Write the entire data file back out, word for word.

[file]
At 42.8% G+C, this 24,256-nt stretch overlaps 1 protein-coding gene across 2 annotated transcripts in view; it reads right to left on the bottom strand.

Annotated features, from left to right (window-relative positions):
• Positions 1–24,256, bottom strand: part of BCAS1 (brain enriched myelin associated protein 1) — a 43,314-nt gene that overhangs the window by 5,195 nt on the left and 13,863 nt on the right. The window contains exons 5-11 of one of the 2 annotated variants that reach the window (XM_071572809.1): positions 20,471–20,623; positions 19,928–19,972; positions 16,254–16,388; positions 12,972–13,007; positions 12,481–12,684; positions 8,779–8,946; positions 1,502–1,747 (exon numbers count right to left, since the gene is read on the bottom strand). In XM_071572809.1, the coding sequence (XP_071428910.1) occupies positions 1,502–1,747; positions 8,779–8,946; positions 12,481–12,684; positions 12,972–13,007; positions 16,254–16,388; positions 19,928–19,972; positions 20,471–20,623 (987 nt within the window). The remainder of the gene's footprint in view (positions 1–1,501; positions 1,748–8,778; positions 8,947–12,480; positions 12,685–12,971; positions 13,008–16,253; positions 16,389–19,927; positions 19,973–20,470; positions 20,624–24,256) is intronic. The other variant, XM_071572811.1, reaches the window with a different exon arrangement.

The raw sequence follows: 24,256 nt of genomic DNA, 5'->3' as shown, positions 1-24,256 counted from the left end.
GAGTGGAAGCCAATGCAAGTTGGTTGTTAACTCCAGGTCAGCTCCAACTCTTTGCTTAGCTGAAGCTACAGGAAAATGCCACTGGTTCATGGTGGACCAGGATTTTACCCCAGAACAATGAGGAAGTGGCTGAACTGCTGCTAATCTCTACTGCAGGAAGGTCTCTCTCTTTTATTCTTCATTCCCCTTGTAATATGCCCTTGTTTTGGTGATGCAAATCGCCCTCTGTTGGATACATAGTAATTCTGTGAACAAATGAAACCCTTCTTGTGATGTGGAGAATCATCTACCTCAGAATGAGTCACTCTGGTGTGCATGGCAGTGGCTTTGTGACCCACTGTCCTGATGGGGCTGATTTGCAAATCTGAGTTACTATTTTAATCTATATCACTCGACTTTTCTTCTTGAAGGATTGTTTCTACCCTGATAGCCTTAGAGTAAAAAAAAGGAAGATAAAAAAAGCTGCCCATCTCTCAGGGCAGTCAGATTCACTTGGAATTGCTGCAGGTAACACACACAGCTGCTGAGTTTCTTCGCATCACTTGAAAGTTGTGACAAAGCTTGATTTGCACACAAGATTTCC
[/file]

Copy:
At 42.8% G+C, this 24,256-nt stretch overlaps 1 protein-coding gene across 2 annotated transcripts in view; it reads right to left on the bottom strand.

Annotated features, from left to right (window-relative positions):
• Positions 1–24,256, bottom strand: part of BCAS1 (brain enriched myelin associated protein 1) — a 43,314-nt gene that overhangs the window by 5,195 nt on the left and 13,863 nt on the right. The window contains exons 5-11 of one of the 2 annotated variants that reach the window (XM_071572809.1): positions 20,471–20,623; positions 19,928–19,972; positions 16,254–16,388; positions 12,972–13,007; positions 12,481–12,684; positions 8,779–8,946; positions 1,502–1,747 (exon numbers count right to left, since the gene is read on the bottom strand). In XM_071572809.1, the coding sequence (XP_071428910.1) occupies positions 1,502–1,747; positions 8,779–8,946; positions 12,481–12,684; positions 12,972–13,007; positions 16,254–16,388; positions 19,928–19,972; positions 20,471–20,623 (987 nt within the window). The remainder of the gene's footprint in view (positions 1–1,501; positions 1,748–8,778; positions 8,947–12,480; positions 12,685–12,971; positions 13,008–16,253; positions 16,389–19,927; positions 19,973–20,470; positions 20,624–24,256) is intronic. The other variant, XM_071572811.1, reaches the window with a different exon arrangement.

The raw sequence follows: 24,256 nt of genomic DNA, 5'->3' as shown, positions 1-24,256 counted from the left end.
GAGTGGAAGCCAATGCAAGTTGGTTGTTAACTCCAGGTCAGCTCCAACTCTTTGCTTAGCTGAAGCTACAGGAAAATGCCACTGGTTCATGGTGGACCAGGATTTTACCCCAGAACAATGAGGAAGTGGCTGAACTGCTGCTAATCTCTACTGCAGGAAGGTCTCTCTCTTTTATTCTTCATTCCCCTTGTAATATGCCCTTGTTTTGGTGATGCAAATCGCCCTCTGTTGGATACATAGTAATTCTGTGAACAAATGAAACCCTTCTTGTGATGTGGAGAATCATCTACCTCAGAATGAGTCACTCTGGTGTGCATGGCAGTGGCTTTGTGACCCACTGTCCTGATGGGGCTGATTTGCAAATCTGAGTTACTATTTTAATCTATATCACTCGACTTTTCTTCTTGAAGGATTGTTTCTACCCTGATAGCCTTAGAGTAAAAAAAAGGAAGATAAAAAAAGCTGCCCATCTCTCAGGGCAGTCAGATTCACTTGGAATTGCTGCAGGTAACACACACAGCTGCTGAGTTTCTTCGCATCACTTGAAAGTTGTGACAAAGCTTGATTTGCACACAAGATTTCC